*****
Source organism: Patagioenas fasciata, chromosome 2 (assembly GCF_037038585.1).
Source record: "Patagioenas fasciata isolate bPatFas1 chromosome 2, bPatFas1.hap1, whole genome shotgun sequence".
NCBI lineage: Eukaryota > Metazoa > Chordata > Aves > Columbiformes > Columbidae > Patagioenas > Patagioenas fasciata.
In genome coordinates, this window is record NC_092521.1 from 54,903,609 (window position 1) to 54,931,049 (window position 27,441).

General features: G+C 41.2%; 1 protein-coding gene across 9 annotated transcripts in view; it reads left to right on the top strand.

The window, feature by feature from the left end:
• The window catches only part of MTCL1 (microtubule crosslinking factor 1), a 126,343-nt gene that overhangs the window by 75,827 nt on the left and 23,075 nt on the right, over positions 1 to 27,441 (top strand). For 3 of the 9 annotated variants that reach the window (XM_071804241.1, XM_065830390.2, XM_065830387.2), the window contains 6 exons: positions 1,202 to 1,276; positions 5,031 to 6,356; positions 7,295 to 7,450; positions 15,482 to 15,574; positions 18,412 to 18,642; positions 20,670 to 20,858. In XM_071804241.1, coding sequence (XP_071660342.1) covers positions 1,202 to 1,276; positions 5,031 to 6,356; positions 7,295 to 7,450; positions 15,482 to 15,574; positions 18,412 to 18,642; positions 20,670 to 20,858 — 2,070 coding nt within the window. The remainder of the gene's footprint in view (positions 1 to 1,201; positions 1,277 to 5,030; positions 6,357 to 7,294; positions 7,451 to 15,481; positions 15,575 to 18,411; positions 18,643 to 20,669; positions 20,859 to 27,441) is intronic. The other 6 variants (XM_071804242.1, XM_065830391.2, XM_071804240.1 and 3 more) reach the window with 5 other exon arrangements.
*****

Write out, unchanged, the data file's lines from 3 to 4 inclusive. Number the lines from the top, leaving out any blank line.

NCBI lineage: Eukaryota > Metazoa > Chordata > Aves > Columbiformes > Columbidae > Patagioenas > Patagioenas fasciata.
In genome coordinates, this window is record NC_092521.1 from 54,903,609 (window position 1) to 54,931,049 (window position 27,441).